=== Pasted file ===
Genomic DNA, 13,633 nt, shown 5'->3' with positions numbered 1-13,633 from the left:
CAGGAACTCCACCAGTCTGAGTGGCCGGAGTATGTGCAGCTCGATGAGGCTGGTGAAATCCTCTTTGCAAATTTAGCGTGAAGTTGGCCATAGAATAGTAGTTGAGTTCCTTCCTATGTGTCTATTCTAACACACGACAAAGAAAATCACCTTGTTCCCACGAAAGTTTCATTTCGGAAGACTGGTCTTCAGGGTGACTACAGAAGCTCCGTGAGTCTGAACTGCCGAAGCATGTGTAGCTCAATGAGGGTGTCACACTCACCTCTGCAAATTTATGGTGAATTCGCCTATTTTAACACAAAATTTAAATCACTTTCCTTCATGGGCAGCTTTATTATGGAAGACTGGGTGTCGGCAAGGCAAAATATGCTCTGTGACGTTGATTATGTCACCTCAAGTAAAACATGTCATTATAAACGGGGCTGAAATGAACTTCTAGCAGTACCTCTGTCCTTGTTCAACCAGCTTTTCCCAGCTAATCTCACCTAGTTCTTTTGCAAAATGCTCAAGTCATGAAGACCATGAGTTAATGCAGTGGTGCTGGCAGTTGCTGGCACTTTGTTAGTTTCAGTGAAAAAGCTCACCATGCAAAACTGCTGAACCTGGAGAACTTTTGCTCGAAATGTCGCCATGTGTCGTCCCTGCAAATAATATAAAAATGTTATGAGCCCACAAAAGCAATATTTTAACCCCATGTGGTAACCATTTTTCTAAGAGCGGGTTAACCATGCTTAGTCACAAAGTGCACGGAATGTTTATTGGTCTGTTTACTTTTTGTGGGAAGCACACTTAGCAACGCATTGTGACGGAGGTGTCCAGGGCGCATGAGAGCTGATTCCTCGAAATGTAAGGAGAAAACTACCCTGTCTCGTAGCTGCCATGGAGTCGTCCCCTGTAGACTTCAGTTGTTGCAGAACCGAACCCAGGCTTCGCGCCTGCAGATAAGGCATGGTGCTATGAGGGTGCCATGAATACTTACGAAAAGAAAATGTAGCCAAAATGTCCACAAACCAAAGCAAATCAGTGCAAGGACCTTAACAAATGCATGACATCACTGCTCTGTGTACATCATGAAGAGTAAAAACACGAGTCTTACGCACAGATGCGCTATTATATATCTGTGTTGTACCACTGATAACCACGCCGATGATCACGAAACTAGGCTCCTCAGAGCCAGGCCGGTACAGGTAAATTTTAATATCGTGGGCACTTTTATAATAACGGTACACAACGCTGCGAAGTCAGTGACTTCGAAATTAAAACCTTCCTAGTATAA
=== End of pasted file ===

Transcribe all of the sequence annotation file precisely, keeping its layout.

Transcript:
Genomic DNA, 13,633 nt, shown 5'->3' with positions numbered 1-13,633 from the left:
CAGGAACTCCACCAGTCTGAGTGGCCGGAGTATGTGCAGCTCGATGAGGCTGGTGAAATCCTCTTTGCAAATTTAGCGTGAAGTTGGCCATAGAATAGTAGTTGAGTTCCTTCCTATGTGTCTATTCTAACACACGACAAAGAAAATCACCTTGTTCCCACGAAAGTTTCATTTCGGAAGACTGGTCTTCAGGGTGACTACAGAAGCTCCGTGAGTCTGAACTGCCGAAGCATGTGTAGCTCAATGAGGGTGTCACACTCACCTCTGCAAATTTATGGTGAATTCGCCTATTTTAACACAAAATTTAAATCACTTTCCTTCATGGGCAGCTTTATTATGGAAGACTGGGTGTCGGCAAGGCAAAATATGCTCTGTGACGTTGATTATGTCACCTCAAGTAAAACATGTCATTATAAACGGGGCTGAAATGAACTTCTAGCAGTACCTCTGTCCTTGTTCAACCAGCTTTTCCCAGCTAATCTCACCTAGTTCTTTTGCAAAATGCTCAAGTCATGAAGACCATGAGTTAATGCAGTGGTGCTGGCAGTTGCTGGCACTTTGTTAGTTTCAGTGAAAAAGCTCACCATGCAAAACTGCTGAACCTGGAGAACTTTTGCTCGAAATGTCGCCATGTGTCGTCCCTGCAAATAATATAAAAATGTTATGAGCCCACAAAAGCAATATTTTAACCCCATGTGGTAACCATTTTTCTAAGAGCGGGTTAACCATGCTTAGTCACAAAGTGCACGGAATGTTTATTGGTCTGTTTACTTTTTGTGGGAAGCACACTTAGCAACGCATTGTGACGGAGGTGTCCAGGGCGCATGAGAGCTGATTCCTCGAAATGTAAGGAGAAAACTACCCTGTCTCGTAGCTGCCATGGAGTCGTCCCCTGTAGACTTCAGTTGTTGCAGAACCGAACCCAGGCTTCGCGCCTGCAGATAAGGCATGGTGCTATGAGGGTGCCATGAATACTTACGAAAAGAAAATGTAGCCAAAATGTCCACAAACCAAAGCAAATCAGTGCAAGGACCTTAACAAATGCATGACATCACTGCTCTGTGTACATCATGAAGAGTAAAAACACGAGTCTTACGCACAGATGCGCTATTATATATCTGTGTTGTACCACTGATAACCACGCCGATGATCACGAAACTAGGCTCCTCAGAGCCAGGCCGGTACAGGTAAATTTTAATATCGTGGGCACTTTTATAATAACGGTACACAACGCTGCGAAGTCAGTGACTTCGAAATTAAAACCTTCCTAGTATAA